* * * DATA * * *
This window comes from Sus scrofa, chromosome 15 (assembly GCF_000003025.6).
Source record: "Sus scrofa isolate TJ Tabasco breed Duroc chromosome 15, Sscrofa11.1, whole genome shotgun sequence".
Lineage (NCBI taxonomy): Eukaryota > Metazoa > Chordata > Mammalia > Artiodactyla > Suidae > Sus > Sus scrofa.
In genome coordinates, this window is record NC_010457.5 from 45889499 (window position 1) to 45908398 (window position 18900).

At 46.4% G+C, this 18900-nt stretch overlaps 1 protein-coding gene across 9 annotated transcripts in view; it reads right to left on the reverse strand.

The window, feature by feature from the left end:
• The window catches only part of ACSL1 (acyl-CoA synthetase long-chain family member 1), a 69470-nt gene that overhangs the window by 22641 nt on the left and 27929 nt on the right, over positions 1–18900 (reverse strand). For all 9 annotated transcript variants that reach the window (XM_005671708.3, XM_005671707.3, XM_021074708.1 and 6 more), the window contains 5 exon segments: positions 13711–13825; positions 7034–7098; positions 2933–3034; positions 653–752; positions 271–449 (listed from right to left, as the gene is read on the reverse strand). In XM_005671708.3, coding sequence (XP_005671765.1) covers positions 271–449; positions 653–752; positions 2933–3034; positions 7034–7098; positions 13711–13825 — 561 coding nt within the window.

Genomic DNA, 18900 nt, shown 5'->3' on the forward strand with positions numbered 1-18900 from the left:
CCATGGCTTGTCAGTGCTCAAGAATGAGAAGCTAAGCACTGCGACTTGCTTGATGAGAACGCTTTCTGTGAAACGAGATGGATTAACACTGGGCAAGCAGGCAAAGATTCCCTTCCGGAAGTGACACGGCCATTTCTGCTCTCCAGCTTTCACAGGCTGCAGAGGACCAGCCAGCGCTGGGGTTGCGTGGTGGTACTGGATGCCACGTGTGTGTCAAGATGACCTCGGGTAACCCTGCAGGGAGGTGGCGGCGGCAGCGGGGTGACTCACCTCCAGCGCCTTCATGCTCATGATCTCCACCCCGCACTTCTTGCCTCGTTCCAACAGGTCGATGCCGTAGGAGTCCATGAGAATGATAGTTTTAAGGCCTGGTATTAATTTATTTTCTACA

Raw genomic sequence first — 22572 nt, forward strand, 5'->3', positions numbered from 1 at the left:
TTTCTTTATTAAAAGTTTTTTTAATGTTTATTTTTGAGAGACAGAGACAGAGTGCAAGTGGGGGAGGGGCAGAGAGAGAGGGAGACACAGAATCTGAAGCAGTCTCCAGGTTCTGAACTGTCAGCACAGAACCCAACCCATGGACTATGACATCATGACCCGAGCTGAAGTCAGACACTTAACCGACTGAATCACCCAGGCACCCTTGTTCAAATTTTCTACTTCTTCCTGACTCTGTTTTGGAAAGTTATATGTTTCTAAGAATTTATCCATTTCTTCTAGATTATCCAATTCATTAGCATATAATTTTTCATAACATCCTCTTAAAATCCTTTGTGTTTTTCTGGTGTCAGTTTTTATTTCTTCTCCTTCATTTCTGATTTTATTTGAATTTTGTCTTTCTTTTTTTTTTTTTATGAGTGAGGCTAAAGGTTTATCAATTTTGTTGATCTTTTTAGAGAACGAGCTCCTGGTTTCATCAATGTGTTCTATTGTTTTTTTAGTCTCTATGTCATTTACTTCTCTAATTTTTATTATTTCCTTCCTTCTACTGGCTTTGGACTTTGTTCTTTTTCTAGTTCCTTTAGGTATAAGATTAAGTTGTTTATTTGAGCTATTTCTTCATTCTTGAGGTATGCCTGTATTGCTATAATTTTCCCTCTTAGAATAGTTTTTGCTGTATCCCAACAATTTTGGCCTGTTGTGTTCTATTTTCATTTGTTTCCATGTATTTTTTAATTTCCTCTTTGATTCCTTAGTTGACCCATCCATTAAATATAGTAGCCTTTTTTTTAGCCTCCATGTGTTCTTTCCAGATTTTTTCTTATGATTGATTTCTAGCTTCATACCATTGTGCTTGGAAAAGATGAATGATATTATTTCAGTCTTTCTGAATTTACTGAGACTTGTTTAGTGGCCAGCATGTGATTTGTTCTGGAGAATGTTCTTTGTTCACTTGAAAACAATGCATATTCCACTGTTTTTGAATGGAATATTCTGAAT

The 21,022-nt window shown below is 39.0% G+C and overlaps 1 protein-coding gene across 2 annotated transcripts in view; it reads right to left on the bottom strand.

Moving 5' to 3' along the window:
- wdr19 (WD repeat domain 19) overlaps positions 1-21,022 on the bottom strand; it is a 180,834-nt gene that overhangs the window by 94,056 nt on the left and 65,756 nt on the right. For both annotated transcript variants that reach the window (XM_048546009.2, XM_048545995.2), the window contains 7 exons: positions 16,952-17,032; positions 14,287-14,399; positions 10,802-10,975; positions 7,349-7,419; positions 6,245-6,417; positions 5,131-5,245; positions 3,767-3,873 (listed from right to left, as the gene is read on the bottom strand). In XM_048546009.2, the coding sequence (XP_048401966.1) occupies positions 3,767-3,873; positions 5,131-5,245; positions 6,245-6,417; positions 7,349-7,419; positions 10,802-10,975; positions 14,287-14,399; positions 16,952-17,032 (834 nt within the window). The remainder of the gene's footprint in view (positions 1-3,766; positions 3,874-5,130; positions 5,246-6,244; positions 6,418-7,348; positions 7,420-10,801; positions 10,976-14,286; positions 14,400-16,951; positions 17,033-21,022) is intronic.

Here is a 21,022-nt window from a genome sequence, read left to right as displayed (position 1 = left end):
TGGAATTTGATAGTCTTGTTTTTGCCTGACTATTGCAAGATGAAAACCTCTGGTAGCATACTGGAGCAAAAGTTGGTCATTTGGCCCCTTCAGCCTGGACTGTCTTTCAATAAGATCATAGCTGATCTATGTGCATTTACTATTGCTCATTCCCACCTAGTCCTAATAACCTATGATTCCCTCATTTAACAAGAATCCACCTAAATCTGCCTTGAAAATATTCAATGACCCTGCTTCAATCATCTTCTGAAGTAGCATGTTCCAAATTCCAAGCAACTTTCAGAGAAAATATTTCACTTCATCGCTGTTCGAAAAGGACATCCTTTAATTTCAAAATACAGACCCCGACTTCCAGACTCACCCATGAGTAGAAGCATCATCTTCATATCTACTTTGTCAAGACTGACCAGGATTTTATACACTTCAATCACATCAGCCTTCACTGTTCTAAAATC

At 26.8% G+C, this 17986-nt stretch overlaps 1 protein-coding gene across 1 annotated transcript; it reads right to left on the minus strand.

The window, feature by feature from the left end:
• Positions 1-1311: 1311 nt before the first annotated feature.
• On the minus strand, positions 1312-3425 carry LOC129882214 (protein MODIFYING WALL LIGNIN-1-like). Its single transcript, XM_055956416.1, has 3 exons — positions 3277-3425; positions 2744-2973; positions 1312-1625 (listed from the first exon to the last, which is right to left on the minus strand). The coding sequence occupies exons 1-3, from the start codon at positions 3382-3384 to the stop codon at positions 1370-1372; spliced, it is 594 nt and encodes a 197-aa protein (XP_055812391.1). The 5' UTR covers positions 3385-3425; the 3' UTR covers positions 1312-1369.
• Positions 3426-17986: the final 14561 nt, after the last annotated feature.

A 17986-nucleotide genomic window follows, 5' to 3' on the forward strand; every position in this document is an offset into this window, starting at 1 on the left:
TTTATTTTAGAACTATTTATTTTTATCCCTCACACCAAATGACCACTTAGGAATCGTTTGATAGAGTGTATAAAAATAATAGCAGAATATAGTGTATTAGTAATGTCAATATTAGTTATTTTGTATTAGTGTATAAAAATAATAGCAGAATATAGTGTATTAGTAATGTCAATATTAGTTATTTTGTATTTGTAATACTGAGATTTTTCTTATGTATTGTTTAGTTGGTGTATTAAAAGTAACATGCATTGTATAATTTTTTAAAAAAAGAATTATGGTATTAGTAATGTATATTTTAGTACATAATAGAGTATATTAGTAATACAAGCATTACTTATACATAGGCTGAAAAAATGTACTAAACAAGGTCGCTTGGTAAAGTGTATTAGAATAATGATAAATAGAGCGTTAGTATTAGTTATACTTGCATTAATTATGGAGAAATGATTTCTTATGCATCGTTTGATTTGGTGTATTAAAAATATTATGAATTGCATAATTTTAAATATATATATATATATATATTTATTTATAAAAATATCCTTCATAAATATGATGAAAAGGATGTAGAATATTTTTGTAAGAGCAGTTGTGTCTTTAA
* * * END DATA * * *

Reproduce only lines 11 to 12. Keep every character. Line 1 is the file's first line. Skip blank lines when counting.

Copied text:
TTTCTTTATTAAAAGTTTTTTTAATGTTTATTTTTGAGAGACAGAGACAGAGTGCAAGTGGGGGAGGGGCAGAGAGAGAGGGAGACACAGAATCTGAAGCAGTCTCCAGGTTCTGAACTGTCAGCACAGAACCCAACCCATGGACTATGACATCATGACCCGAGCTGAAGTCAGACACTTAACCGACTGAATCACCCAGGCACCCTTGTTCAAATTTTCTACTTCTTCCTGACTCTGTTTTGGAAAGTTATATGTTTCTAAGAATTTATCCATTTCTTCTAGATTATCCAATTCATTAGCATATAATTTTTCATAACATCCTCTTAAAATCCTTTGTGTTTTTCTGGTGTCAGTTTTTATTTCTTCTCCTTCATTTCTGATTTTATTTGAATTTTGTCTTTCTTTTTTTTTTTTTATGAGTGAGGCTAAAGGTTTATCAATTTTGTTGATCTTTTTAGAGAACGAGCTCCTGGTTTCATCAATGTGTTCTATTGTTTTTTTAGTCTCTATGTCATTTACTTCTCTAATTTTTATTATTTCCTTCCTTCTACTGGCTTTGGACTTTGTTCTTTTTCTAGTTCCTTTAGGTATAAGATTAAGTTGTTTATTTGAGCTATTTCTTCATTCTTGAGGTATGCCTGTATTGCTATAATTTTCCCTCTTAGAATAGTTTTTGCTGTATCCCAACAATTTTGGCCTGTTGTGTTCTATTTTCATTTGTTTCCATGTATTTTTTAATTTCCTCTTTGATTCCTTAGTTGACCCATCCATTAAATATAGTAGCCTTTTTTTTAGCCTCCATGTGTTCTTTCCAGATTTTTTCTTATGATTGATTTCTAGCTTCATACCATTGTGCTTGGAAAAGATGAATGATATTATTTCAGTCTTTCTGAATTTACTGAGACTTGTTTAGTGGCCAGCATGTGATTTGTTCTGGAGAATGTTCTTTGTTCACTTGAAAACAATGCATATTCCACTGTTTTTGAATGGAATATTCTGAAT

The 21,022-nt window shown below is 39.0% G+C and overlaps 1 protein-coding gene across 2 annotated transcripts in view; it reads right to left on the bottom strand.